£1m lottery couple celebrate being grandparents after windfall funds IVF
Grandparents Ruth Chalmers (2nd left) and Mark Chalmers (3rd left) with their daughterLeanne Chalmers (left) and Natalie Chalmers (right), and the two grandchildren Brogen Chalmers (front left) and Koby Armitage (front right) after the grandparents, who scooped a £1 million a lottery windfall, say they now feel like double winners after they were able to help both daughters have children through IVF (Danny Lawson/PA)

A couple who scooped a £1 million lottery windfall say they now feel like double winners after they were able to help both their daughters have children through IVF.

As soon as they realised they had won on the EuroMillions Raffle in February 2018, Ruth and Mark Chalmers’s thoughts turned to the struggles their daughters Natalie and Leanne each had with the condition polycystic ovary syndrome (PCOS).

Now Mr and Mrs Chalmers, from Halifax, West Yorkshire, are celebrating life as grandparents as they spend time with Natalie’s son Koby, now three, and Leanne’s son Brogen, 19 months.

Mr Chalmers said that his first thought after he realised they had won was to make sure his daughters got on the property ladder and were mortgage-free.

“And, after that, it was the grandchildren,” he told the PA news agency.

Mr Chalmers said: “Natalie had gone through it for quite a number of years of trying to get pregnant and different things going on with her medical conditions.

“At one stage, she rang me in floods of tears saying ‘they want to take my womb out’ and she thought that was the absolute end.

“But luckily, she persevered, she saw some other doctors, and we didn’t need to go down that route. And then we looked at going down the IVF route.”

The lottery is fantasy that became reality for us

Mark Chalmers

He said: “So we’ve sort-of had another double lottery win.

“That’s how I look at it – the fact that the process was was reasonably easy, and they were both successful first round.

“And, obviously, we’ve got the two boys.”

Mr Chalmers, 60, said he and his wife, 61, had planned to use a lump sum he received when he took early retirement to try to fund Natalie’s IVF but “when we won the lottery it just made it so much easier”.

“The lottery is fantasy that became reality for us,” Mr Chalmers said.

He added: “It’s given us a lot of security and a lot of pleasure – most over those two (boys).”

Mark and Ruth Chalmers with daughter Natalie and her son Koby, and Leanne with her son Koby (Danny Lawson/PA)

Mr Chalmers said he had nothing but praise for the IVF services his daughters used.

Natalie, 33, explained how she had been through years of operations and tests to try to help her conceive despite having PCOS, but was told it was almost impossible to get pregnant conventionally.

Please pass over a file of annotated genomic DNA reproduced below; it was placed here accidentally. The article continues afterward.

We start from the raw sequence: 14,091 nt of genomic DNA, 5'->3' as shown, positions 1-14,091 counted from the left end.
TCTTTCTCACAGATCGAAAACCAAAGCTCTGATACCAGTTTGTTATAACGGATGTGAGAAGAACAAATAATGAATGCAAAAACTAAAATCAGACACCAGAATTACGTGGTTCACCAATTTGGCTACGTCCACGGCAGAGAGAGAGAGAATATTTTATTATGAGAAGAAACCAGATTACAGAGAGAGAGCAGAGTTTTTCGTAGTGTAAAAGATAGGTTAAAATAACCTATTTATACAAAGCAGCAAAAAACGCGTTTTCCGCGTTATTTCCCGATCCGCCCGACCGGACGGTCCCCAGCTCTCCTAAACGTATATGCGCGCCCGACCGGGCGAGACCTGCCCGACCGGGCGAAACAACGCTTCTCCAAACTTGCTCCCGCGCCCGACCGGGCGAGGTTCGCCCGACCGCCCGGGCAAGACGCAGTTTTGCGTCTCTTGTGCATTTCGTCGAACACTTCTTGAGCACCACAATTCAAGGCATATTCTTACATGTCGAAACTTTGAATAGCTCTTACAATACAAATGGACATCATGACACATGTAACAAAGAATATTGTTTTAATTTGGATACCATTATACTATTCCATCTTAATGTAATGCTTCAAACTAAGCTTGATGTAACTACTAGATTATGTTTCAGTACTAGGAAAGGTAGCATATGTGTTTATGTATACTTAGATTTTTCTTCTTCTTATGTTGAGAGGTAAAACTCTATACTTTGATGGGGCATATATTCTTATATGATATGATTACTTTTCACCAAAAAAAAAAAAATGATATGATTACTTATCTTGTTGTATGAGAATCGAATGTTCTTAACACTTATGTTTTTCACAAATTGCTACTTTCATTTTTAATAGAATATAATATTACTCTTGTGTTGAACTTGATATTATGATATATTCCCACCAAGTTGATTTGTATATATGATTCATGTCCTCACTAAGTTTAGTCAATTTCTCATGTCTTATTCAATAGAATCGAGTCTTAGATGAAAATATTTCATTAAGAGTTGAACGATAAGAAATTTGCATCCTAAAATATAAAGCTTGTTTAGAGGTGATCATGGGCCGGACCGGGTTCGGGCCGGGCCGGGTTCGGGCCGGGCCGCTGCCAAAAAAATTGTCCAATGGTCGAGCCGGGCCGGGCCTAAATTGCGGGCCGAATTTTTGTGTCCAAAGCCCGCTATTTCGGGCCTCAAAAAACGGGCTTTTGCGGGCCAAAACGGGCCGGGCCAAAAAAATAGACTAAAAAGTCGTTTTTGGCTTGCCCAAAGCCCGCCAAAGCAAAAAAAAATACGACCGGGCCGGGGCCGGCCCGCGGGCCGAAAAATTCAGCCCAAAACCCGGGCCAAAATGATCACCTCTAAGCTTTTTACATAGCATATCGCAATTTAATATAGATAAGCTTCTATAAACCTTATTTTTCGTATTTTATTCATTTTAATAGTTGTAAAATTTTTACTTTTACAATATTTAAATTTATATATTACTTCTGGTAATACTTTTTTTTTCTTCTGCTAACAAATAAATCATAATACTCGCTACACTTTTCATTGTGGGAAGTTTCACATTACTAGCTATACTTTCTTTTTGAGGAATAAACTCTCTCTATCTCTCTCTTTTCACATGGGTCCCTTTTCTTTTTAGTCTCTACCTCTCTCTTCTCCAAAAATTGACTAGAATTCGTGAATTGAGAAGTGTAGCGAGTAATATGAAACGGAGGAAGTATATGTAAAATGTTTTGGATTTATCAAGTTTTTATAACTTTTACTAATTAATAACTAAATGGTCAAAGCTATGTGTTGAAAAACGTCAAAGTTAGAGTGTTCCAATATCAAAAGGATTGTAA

She said that when her mother and father told her about the lottery win making the IVF funding a lot more realistic, she felt “happy, excited, nervous”.

Natalie said: “I just can’t thank them enough for it. They have given me him (Koby), really. I wouldn’t have been able to do it without them.”

Leanne, 36, said: “So, when I first found out (about her PCOS) my doctor actually said: ‘You’ll never have kids’, but it turns out that they were wrong.

“It’s not impossible. It’s just really hard.”

She described how, when she decided to try for a baby, she sat with her parents with a financial plan and said “look, I can I can afford to do this, I can afford to support both of us.”

Grandparents Mark Chalmers and Ruth Chalmers (Danny Lawson/PA)

Leanne said her dad “just said yes straightaway, which I didn’t think he would.”

Asked about Brogen, she said: “He is really placid and is totally opposite to Koby.

“They look like twins – everybody thinks they’re brothers.”

Leanne said: “He’s so happy and he’s always smiling. He just likes to play and get on with things.”

The sisters said it is important people with PCOS are given help and support to get pregnant.

“It’s getting a bit better now,” Leanne said.

“When I was diagnosed with it, there wasn’t a lot out there.

“I tried researching it and there wasn’t really much to read about it. A lot of it was quite negative.

“And it was pretty much: ‘You’ve got to get used to the fact that you’ll never have kids.'”

She said: “I found out quite young, I think I was 21 or 22, so it was quite devastating at the time, thinking that I’d never be able to have a family or children or anything.”

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